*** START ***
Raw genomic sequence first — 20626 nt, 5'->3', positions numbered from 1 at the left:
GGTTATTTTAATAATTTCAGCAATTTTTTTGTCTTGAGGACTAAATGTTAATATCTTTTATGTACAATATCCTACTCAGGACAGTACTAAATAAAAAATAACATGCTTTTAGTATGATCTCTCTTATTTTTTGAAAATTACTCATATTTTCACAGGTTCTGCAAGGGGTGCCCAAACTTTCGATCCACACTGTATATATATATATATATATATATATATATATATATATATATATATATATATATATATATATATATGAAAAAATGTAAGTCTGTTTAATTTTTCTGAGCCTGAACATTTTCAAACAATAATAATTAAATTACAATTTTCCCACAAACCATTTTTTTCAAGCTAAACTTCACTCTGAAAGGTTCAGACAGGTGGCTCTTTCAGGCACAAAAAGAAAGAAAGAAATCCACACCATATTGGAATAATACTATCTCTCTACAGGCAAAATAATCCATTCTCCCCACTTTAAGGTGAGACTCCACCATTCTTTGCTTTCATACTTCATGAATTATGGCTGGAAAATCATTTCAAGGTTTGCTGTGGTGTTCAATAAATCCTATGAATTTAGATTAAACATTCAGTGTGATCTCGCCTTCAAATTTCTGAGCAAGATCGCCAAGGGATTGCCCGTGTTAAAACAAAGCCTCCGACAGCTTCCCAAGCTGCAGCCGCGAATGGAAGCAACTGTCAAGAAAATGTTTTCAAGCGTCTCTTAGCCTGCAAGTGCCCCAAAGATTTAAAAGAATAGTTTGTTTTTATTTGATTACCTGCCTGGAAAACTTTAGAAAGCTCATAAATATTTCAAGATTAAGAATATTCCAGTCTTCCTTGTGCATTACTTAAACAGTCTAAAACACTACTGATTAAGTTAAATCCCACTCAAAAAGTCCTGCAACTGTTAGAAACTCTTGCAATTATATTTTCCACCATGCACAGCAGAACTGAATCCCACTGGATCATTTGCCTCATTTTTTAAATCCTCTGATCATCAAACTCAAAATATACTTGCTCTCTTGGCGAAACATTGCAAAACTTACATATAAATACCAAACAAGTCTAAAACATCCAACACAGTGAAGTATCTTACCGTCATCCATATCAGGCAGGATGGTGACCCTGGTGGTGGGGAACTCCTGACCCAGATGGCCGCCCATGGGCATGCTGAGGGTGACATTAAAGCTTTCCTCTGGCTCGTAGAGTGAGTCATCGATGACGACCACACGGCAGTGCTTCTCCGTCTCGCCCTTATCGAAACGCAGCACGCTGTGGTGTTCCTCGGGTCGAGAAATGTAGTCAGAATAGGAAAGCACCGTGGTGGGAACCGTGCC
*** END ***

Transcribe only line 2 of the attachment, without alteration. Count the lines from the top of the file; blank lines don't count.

GGTTATTTTAATAATTTCAGCAATTTTTTTGTCTTGAGGACTAAATGTTAATATCTTTTATGTACAATATCCTACTCAGGACAGTACTAAATAAAAAATAACATGCTTTTAGTATGATCTCTCTTATTTTTTGAAAATTACTCATATTTTCACAGGTTCTGCAAGGGGTGCCCAAACTTTCGATCCACACTGTATATATATATATATATATATATATATATATATATATATATATATATATATATATATATATATATGAAAAAATGTAAGTCTGTTTAATTTTTCTGAGCCTGAACATTTTCAAACAATAATAATTAAATTACAATTTTCCCACAAACCATTTTTTTCAAGCTAAACTTCACTCTGAAAGGTTCAGACAGGTGGCTCTTTCAGGCACAAAAAGAAAGAAAGAAATCCACACCATATTGGAATAATACTATCTCTCTACAGGCAAAATAATCCATTCTCCCCACTTTAAGGTGAGACTCCACCATTCTTTGCTTTCATACTTCATGAATTATGGCTGGAAAATCATTTCAAGGTTTGCTGTGGTGTTCAATAAATCCTATGAATTTAGATTAAACATTCAGTGTGATCTCGCCTTCAAATTTCTGAGCAAGATCGCCAAGGGATTGCCCGTGTTAAAACAAAGCCTCCGACAGCTTCCCAAGCTGCAGCCGCGAATGGAAGCAACTGTCAAGAAAATGTTTTCAAGCGTCTCTTAGCCTGCAAGTGCCCCAAAGATTTAAAAGAATAGTTTGTTTTTATTTGATTACCTGCCTGGAAAACTTTAGAAAGCTCATAAATATTTCAAGATTAAGAATATTCCAGTCTTCCTTGTGCATTACTTAAACAGTCTAAAACACTACTGATTAAGTTAAATCCCACTCAAAAAGTCCTGCAACTGTTAGAAACTCTTGCAATTATATTTTCCACCATGCACAGCAGAACTGAATCCCACTGGATCATTTGCCTCATTTTTTAAATCCTCTGATCATCAAACTCAAAATATACTTGCTCTCTTGGCGAAACATTGCAAAACTTACATATAAATACCAAACAAGTCTAAAACATCCAACACAGTGAAGTATCTTACCGTCATCCATATCAGGCAGGATGGTGACCCTGGTGGTGGGGAACTCCTGACCCAGATGGCCGCCCATGGGCATGCTGAGGGTGACATTAAAGCTTTCCTCTGGCTCGTAGAGTGAGTCATCGATGACGACCACACGGCAGTGCTTCTCCGTCTCGCCCTTATCGAAACGCAGCACGCTGTGGTGTTCCTCGGGTCGAGAAATGTAGTCAGAATAGGAAAGCACCGTGGTGGGAACCGTGCC